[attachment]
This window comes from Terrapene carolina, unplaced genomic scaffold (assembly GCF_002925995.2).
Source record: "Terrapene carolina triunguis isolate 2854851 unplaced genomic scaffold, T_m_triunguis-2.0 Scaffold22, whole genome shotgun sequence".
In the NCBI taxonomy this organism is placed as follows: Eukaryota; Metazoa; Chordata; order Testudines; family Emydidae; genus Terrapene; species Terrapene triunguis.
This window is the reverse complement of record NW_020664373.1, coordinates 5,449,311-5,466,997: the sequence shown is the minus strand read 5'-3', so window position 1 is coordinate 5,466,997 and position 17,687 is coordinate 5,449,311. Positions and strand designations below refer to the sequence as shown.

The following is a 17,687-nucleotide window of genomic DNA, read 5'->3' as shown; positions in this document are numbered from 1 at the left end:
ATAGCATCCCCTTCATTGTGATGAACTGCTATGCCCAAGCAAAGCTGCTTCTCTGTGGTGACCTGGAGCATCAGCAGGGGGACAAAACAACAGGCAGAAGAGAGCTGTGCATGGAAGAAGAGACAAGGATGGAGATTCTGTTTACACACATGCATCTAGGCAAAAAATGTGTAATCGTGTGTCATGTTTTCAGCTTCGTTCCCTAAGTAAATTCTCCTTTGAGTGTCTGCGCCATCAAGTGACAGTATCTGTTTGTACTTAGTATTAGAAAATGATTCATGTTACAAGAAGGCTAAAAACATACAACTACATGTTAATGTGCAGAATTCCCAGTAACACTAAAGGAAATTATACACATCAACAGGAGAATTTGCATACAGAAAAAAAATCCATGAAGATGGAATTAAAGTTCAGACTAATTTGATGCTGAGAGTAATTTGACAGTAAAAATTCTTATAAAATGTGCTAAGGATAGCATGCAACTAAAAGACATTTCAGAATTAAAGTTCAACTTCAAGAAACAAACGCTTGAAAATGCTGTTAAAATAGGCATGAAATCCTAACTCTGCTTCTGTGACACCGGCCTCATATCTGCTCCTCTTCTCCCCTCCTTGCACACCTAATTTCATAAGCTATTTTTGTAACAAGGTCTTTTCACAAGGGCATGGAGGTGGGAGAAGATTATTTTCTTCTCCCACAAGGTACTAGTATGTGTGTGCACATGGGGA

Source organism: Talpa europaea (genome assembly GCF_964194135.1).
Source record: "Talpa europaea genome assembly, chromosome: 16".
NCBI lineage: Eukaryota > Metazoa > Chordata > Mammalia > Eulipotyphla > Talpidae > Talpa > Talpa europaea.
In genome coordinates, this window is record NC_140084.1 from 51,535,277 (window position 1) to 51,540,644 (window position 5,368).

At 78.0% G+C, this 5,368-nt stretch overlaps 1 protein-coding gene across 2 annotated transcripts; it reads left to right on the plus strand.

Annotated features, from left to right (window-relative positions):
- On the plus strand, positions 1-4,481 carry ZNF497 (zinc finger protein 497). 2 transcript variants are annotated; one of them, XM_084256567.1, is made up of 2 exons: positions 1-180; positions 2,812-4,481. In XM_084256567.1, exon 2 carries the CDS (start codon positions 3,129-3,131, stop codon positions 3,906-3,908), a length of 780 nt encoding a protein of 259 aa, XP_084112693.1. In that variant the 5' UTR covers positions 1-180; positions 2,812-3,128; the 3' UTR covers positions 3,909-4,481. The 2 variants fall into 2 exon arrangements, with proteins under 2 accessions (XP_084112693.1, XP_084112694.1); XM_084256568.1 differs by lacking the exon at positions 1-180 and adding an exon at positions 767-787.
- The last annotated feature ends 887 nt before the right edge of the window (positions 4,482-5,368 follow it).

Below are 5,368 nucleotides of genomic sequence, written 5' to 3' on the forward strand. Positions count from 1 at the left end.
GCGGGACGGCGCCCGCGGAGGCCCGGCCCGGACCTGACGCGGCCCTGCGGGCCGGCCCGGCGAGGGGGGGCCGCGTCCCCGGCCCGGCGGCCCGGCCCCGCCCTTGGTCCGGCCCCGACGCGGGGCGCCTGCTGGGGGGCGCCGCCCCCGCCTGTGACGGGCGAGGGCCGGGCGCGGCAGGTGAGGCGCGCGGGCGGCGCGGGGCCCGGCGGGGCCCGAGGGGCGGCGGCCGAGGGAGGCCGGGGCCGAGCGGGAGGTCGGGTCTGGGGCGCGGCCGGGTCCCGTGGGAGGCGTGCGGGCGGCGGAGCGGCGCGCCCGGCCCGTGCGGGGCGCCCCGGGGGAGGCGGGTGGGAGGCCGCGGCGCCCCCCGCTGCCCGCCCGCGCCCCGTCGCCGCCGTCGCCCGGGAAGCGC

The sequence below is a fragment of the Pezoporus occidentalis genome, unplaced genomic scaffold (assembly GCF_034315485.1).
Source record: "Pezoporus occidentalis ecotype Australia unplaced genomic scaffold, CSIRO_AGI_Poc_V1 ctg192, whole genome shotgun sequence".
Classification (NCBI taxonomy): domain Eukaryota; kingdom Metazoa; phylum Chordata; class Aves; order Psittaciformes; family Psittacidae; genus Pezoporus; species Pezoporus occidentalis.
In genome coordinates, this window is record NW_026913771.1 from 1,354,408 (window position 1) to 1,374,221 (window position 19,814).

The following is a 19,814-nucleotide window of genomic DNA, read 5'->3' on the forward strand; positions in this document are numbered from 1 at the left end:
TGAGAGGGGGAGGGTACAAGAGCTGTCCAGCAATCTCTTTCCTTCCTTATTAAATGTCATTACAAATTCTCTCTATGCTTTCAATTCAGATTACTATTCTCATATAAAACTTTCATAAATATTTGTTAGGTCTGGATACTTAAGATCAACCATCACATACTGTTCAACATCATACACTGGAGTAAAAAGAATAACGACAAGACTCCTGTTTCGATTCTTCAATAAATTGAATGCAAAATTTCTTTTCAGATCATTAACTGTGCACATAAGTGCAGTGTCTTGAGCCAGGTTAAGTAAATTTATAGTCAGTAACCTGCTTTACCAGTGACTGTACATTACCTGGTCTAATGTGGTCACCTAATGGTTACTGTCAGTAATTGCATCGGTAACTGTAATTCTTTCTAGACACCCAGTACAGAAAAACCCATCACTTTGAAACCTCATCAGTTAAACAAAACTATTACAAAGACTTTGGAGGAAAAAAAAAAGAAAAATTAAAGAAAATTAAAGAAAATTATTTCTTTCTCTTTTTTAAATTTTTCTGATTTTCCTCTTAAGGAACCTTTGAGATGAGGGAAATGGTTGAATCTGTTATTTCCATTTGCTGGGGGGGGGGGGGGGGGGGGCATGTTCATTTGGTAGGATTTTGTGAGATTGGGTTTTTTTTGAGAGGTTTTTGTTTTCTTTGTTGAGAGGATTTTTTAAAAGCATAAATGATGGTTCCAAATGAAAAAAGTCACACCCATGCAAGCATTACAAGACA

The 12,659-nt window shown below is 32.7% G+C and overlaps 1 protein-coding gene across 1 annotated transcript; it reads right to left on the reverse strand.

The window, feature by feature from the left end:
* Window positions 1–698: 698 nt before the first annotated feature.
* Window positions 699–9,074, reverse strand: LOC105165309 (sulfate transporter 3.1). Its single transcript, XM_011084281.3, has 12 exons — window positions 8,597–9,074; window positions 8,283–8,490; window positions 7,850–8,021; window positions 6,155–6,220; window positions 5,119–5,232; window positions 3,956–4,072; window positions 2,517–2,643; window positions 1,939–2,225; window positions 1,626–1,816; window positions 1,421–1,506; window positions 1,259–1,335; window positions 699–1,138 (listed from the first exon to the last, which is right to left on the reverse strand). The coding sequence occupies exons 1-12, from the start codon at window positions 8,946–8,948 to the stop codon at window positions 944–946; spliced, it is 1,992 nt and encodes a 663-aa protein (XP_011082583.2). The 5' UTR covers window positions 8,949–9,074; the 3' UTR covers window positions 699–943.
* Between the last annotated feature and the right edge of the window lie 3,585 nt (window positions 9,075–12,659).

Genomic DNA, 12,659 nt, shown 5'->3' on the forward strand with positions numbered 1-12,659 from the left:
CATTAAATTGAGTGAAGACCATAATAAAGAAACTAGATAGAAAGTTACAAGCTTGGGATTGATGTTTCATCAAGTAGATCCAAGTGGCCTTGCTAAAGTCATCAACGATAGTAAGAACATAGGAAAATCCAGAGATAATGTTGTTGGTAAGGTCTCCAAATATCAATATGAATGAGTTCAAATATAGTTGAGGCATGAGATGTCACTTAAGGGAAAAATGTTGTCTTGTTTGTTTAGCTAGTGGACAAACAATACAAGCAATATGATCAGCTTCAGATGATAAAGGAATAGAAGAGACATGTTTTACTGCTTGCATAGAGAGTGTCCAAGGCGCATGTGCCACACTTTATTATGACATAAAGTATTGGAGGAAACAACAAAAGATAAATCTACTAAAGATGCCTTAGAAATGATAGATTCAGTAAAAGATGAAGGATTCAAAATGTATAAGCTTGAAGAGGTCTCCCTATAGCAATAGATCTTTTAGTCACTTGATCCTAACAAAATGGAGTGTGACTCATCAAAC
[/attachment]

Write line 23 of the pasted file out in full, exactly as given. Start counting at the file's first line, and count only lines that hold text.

The 12,659-nt window shown below is 32.7% G+C and overlaps 1 protein-coding gene across 1 annotated transcript; it reads right to left on the reverse strand.